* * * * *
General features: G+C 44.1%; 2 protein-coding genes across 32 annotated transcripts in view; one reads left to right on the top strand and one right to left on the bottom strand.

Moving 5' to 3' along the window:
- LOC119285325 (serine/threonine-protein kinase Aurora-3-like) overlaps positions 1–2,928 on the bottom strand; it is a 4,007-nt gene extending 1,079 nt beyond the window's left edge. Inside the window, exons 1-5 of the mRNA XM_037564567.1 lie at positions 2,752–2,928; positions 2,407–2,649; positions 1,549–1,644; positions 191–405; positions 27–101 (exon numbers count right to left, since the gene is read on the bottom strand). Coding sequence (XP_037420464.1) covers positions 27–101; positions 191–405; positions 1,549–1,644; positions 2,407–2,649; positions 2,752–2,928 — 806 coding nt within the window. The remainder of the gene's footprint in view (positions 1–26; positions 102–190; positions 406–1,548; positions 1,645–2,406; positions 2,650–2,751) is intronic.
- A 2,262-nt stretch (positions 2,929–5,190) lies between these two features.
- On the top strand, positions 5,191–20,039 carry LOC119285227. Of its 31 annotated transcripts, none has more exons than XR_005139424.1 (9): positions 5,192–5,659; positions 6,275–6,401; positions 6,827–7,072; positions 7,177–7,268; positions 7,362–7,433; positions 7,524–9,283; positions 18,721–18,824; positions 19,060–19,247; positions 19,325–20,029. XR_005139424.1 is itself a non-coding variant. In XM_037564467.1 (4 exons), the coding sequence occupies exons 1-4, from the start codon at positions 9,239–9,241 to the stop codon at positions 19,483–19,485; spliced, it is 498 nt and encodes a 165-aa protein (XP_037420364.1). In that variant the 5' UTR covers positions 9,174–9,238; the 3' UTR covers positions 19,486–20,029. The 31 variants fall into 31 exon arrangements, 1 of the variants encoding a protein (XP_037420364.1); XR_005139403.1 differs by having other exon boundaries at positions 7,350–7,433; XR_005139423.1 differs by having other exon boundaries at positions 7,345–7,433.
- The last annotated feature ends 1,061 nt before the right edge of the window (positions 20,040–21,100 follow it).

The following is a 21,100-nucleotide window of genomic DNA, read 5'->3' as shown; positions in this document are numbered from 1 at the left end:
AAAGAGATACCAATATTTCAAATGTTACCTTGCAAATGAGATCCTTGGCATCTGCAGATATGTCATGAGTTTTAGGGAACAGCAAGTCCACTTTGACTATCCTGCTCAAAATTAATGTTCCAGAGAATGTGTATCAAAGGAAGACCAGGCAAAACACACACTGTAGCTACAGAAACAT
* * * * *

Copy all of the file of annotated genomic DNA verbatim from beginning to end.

General features: G+C 44.1%; 2 protein-coding genes across 32 annotated transcripts in view; one reads left to right on the top strand and one right to left on the bottom strand.

Moving 5' to 3' along the window:
- LOC119285325 (serine/threonine-protein kinase Aurora-3-like) overlaps positions 1–2,928 on the bottom strand; it is a 4,007-nt gene extending 1,079 nt beyond the window's left edge. Inside the window, exons 1-5 of the mRNA XM_037564567.1 lie at positions 2,752–2,928; positions 2,407–2,649; positions 1,549–1,644; positions 191–405; positions 27–101 (exon numbers count right to left, since the gene is read on the bottom strand). Coding sequence (XP_037420464.1) covers positions 27–101; positions 191–405; positions 1,549–1,644; positions 2,407–2,649; positions 2,752–2,928 — 806 coding nt within the window. The remainder of the gene's footprint in view (positions 1–26; positions 102–190; positions 406–1,548; positions 1,645–2,406; positions 2,650–2,751) is intronic.
- A 2,262-nt stretch (positions 2,929–5,190) lies between these two features.
- On the top strand, positions 5,191–20,039 carry LOC119285227. Of its 31 annotated transcripts, none has more exons than XR_005139424.1 (9): positions 5,192–5,659; positions 6,275–6,401; positions 6,827–7,072; positions 7,177–7,268; positions 7,362–7,433; positions 7,524–9,283; positions 18,721–18,824; positions 19,060–19,247; positions 19,325–20,029. XR_005139424.1 is itself a non-coding variant. In XM_037564467.1 (4 exons), the coding sequence occupies exons 1-4, from the start codon at positions 9,239–9,241 to the stop codon at positions 19,483–19,485; spliced, it is 498 nt and encodes a 165-aa protein (XP_037420364.1). In that variant the 5' UTR covers positions 9,174–9,238; the 3' UTR covers positions 19,486–20,029. The 31 variants fall into 31 exon arrangements, 1 of the variants encoding a protein (XP_037420364.1); XR_005139403.1 differs by having other exon boundaries at positions 7,350–7,433; XR_005139423.1 differs by having other exon boundaries at positions 7,345–7,433.
- The last annotated feature ends 1,061 nt before the right edge of the window (positions 20,040–21,100 follow it).

The following is a 21,100-nucleotide window of genomic DNA, read 5'->3' as shown; positions in this document are numbered from 1 at the left end:
AAAGAGATACCAATATTTCAAATGTTACCTTGCAAATGAGATCCTTGGCATCTGCAGATATGTCATGAGTTTTAGGGAACAGCAAGTCCACTTTGACTATCCTGCTCAAAATTAATGTTCCAGAGAATGTGTATCAAAGGAAGACCAGGCAAAACACACACTGTAGCTACAGAAACAT